These Anise Rosettes were a cookie I remember my mom making year after year. I haven't made this cookie in a long time. After making them, I remember why they fell off the Christmas cookie rotation. They are excessively fussy.
First you make the dough then it has to chill overnight. Then you cut the dough into eighths and roll each piece into a log. The logs then get cut into smaller pieces and formed into a ring. The ring is then sliced to make a flower like shape. Next the dough is baked, and the baked cookies must sit to cool completely. Then you make icing and dip the completely cooled cookies into the icing. My mom always topped the cookies with with rainbow sprinkles which I thought was the best part of this cookie as a child. The final step of the cookie is to wait for the icing to set and dry. The last step seems to take forever.
It had been such a long time since I made these cookies had forgotten how much I liked these cookies. They are like a mildly licorice flavored light, airy, two bite size cake. It was nice to have the cookies again and take a stroll down memory lane, but I'm not sure if they will be something I make every year. Most likely I will make these every 2 years. That will be long enough for me to forget what a pain the butt they are to make.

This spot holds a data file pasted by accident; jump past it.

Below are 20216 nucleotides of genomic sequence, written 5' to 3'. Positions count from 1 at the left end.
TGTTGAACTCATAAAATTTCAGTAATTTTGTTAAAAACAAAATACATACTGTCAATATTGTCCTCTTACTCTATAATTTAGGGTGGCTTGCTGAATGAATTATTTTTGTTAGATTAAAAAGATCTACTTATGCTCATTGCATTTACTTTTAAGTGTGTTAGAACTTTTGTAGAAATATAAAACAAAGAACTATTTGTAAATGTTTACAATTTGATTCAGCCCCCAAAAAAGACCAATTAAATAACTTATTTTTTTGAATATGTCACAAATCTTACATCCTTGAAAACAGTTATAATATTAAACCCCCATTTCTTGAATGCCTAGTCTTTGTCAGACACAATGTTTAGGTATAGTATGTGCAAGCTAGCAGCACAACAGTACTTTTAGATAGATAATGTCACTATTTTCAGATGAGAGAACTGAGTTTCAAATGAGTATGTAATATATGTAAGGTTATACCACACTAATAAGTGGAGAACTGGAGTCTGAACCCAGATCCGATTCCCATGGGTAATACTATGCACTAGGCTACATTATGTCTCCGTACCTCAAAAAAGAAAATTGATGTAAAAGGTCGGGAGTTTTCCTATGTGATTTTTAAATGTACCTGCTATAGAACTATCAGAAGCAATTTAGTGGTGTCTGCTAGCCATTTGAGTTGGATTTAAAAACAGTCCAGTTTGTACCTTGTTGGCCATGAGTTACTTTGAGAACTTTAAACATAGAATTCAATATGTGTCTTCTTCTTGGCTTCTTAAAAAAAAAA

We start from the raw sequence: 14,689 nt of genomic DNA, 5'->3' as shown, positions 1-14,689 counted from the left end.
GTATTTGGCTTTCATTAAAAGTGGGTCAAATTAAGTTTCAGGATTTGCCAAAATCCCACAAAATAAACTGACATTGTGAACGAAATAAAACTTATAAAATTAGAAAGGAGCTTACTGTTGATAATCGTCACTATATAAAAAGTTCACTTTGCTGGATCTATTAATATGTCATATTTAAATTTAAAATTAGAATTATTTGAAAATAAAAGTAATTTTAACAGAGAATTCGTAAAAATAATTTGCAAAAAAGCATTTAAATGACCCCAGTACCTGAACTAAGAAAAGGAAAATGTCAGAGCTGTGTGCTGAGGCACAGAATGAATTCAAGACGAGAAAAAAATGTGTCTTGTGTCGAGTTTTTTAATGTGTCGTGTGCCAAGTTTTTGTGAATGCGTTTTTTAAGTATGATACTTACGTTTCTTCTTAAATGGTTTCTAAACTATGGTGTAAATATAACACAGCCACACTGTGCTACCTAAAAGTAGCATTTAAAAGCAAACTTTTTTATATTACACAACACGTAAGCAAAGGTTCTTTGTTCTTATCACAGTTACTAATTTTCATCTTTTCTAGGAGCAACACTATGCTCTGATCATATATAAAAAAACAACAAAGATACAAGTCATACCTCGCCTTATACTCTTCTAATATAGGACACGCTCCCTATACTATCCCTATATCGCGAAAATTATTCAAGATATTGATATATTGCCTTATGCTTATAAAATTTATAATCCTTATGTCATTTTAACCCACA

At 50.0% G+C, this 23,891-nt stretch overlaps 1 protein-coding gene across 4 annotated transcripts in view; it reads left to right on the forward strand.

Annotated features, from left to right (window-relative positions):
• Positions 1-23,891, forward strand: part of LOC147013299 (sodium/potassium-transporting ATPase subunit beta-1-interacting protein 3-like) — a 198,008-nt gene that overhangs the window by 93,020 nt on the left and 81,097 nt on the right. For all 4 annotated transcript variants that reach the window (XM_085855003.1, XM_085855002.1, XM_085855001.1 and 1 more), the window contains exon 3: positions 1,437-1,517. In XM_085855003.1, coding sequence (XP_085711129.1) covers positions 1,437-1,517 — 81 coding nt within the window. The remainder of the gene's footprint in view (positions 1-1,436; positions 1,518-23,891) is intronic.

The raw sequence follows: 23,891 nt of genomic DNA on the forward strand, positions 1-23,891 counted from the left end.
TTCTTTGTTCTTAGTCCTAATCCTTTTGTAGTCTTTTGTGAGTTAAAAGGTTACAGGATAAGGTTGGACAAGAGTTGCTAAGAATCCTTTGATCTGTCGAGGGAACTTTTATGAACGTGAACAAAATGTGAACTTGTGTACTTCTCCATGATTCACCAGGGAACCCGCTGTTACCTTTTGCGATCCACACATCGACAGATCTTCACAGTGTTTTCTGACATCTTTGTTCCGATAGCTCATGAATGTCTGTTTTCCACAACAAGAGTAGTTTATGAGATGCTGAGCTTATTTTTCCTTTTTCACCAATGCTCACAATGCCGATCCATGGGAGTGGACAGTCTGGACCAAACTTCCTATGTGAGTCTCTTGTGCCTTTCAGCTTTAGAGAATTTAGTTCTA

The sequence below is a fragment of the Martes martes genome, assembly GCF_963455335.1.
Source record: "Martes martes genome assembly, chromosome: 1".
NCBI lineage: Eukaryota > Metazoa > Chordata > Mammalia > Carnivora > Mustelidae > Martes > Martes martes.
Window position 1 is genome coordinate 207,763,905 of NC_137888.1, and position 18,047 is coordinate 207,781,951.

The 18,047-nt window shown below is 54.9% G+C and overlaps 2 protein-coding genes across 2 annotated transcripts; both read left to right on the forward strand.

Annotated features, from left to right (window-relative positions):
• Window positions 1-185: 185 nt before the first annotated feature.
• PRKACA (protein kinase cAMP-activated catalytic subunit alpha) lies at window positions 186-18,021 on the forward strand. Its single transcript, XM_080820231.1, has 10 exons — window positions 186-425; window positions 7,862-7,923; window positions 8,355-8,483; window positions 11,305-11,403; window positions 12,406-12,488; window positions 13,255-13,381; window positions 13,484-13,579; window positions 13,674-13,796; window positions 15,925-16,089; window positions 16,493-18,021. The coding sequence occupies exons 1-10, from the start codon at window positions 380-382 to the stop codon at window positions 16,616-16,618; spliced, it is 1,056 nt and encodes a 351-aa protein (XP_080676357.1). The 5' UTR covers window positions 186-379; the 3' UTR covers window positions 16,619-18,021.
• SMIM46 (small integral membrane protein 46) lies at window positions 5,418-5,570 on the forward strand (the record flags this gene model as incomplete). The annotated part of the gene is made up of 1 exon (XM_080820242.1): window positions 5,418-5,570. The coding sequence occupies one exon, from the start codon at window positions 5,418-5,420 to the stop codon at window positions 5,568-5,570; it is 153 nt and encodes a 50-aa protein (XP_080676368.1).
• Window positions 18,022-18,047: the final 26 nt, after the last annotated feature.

Blockette really enjoyed helping out with these cookies. It was her job to add the sprinkles. She did a really great job and only got heavy handed with a few. The really cool thing about adding these little sprinkles is that the color runs a bit as the icing dries. This creates a streaky sort of tie dye look. Blockette got excited because the cookies turned into rainbows!!
The bad thing about these cookies, besides their fussiness, is that they have a short shelf life. You would think because these are such a moist cookie that they would dry out quickly. Nope, in fact, the exact opposite happens. They get overly moist and tend to stick together in a gooey mess. You can extend their life by a few days by freezing them. I forgot about that this time around. Hopefully I'll remember that for next time.
Anise Rosettes (makes about 3 dozen)
3 c flour
2 1/2 tsp baking powder
1/4 tsp baking soda
1/2 tsp salt
in a a separate bowl cream:
1/4 c shortening
1/2 c sugar
add: 3 eggs, beat into sugar mix until blended
add: 1 tsp anise extract
1 tsp grated lemon rind
1 1/2 T lemon juice
Stir in 2 cups dry ingredients and blend well. Stir in remaining flour. Knead until well blended. (I was able to stir with a regular spoon) Chill dough overnight. Divide dough into 8 parts. Roll into 20 inch lengths and cut into about 5 inch lengths. Form 5 inch logs into small ring. Make slits on the ring half way through. Bake8-10 minutes in a preheated 350 F oven. allow cookies to cool. Dip completely cooled cookies in glaze and top with sprinkles if desired.
3 c sifted powdered sugar
1/3 c hot milk
Combine ingredients until sugar is completely dissolved in milk.